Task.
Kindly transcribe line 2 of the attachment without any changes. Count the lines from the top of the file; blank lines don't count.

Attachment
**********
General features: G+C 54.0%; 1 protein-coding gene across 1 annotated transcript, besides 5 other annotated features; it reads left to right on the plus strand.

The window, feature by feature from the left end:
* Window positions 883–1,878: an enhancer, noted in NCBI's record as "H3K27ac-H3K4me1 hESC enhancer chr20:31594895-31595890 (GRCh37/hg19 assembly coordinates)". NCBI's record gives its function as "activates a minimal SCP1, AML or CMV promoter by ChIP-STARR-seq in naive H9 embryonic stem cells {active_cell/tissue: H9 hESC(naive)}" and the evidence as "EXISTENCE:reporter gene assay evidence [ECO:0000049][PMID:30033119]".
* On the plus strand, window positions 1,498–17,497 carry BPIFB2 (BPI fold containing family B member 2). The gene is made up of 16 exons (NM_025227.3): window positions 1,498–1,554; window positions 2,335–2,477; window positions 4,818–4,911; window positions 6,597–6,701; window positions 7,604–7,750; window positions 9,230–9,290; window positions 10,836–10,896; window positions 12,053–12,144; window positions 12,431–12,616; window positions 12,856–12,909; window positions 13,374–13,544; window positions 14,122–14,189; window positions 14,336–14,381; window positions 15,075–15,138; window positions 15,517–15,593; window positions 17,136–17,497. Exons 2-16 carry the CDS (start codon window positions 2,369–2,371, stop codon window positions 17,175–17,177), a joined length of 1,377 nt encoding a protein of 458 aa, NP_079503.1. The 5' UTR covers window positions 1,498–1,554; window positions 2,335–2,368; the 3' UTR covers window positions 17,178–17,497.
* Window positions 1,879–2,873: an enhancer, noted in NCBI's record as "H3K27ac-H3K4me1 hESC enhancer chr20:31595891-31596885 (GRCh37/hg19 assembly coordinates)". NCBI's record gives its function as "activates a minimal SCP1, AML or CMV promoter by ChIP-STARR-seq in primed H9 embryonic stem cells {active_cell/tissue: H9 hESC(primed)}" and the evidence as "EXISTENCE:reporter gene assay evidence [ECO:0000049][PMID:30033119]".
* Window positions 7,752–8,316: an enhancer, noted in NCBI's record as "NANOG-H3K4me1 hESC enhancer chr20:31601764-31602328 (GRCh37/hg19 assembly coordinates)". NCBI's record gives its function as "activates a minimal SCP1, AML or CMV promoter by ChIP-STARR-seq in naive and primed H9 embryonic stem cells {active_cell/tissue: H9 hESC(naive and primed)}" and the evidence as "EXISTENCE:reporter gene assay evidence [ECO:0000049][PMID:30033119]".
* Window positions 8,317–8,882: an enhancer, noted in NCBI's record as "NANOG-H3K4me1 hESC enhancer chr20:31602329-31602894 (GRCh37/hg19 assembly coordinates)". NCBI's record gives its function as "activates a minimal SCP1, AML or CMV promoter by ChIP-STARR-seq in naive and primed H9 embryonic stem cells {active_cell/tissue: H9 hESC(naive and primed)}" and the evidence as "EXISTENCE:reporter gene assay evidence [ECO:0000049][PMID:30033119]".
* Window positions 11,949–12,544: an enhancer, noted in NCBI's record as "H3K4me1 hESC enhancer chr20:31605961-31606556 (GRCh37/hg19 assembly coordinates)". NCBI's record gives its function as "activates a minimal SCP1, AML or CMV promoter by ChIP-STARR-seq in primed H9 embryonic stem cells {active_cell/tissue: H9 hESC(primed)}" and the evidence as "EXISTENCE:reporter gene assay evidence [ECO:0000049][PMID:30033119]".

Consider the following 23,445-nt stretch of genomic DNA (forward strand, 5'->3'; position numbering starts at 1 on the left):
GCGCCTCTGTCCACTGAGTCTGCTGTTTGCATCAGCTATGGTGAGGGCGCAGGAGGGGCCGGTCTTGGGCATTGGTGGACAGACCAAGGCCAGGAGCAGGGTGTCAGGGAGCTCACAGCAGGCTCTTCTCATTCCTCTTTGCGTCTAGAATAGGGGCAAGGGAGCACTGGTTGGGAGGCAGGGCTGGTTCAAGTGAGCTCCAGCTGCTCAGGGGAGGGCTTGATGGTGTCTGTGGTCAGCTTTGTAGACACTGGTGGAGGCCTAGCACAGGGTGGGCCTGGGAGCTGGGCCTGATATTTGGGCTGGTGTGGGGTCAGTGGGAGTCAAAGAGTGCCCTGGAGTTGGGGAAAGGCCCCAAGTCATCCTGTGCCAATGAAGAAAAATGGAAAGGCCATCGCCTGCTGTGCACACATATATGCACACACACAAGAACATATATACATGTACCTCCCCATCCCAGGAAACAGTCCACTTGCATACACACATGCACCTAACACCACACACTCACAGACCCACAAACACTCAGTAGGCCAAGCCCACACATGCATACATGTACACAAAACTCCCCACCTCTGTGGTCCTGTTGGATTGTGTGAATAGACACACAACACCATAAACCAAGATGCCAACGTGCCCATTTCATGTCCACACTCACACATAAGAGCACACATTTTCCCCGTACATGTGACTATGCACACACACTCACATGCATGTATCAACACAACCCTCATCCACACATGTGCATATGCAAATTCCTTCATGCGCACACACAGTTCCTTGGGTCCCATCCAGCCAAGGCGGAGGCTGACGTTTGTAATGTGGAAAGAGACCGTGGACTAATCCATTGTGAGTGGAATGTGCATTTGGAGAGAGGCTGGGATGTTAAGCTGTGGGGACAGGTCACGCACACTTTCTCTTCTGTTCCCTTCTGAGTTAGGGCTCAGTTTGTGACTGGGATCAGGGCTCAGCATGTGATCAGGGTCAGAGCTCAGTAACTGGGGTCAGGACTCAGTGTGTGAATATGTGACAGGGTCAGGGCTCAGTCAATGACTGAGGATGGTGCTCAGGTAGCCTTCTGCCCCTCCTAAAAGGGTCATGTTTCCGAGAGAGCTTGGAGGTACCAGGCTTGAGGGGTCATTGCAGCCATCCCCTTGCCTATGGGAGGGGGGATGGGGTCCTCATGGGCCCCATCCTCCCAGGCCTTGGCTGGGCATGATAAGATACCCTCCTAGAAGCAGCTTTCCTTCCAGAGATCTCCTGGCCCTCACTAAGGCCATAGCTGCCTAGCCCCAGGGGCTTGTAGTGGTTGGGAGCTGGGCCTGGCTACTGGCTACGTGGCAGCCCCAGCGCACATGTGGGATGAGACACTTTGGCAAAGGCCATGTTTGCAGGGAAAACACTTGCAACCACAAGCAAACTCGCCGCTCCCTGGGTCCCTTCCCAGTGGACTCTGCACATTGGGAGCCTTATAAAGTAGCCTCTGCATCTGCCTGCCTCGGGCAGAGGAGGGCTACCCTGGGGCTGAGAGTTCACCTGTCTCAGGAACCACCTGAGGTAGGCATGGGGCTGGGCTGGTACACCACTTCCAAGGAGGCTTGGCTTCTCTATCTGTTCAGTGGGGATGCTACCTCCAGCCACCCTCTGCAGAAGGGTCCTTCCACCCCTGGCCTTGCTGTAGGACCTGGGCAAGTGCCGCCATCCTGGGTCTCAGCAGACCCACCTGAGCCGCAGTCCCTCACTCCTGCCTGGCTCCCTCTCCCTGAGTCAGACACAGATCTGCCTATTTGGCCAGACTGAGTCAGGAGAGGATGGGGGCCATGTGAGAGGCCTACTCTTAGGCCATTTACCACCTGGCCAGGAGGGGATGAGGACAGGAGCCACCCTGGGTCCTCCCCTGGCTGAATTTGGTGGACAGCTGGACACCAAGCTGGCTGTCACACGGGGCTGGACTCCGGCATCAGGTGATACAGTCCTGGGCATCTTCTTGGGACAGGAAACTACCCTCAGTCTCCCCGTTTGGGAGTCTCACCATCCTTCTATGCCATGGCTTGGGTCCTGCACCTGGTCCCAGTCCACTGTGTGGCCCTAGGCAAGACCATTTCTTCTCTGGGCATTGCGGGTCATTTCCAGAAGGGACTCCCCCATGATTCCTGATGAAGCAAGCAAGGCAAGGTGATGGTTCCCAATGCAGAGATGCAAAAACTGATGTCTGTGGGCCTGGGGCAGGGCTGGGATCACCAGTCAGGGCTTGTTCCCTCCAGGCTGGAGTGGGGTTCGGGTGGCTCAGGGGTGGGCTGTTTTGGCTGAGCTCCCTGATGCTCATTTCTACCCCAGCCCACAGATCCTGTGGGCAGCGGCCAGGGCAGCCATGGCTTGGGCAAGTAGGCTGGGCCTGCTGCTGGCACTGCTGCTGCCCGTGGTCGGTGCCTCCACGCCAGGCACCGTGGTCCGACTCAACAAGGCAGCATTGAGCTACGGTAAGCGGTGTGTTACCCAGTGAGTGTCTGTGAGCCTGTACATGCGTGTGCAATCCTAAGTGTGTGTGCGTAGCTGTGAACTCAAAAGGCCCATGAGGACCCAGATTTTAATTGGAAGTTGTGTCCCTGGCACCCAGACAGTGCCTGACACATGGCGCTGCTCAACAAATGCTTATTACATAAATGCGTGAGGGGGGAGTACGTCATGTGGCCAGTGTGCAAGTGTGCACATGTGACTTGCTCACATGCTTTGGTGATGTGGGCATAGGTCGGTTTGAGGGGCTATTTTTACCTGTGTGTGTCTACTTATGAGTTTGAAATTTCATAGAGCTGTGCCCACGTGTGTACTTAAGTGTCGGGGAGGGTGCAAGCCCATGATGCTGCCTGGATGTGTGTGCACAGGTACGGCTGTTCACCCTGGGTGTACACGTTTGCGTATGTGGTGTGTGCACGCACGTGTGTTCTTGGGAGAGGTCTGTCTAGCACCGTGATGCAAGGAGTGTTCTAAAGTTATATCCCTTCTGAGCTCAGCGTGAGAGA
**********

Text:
The window, feature by feature from the left end: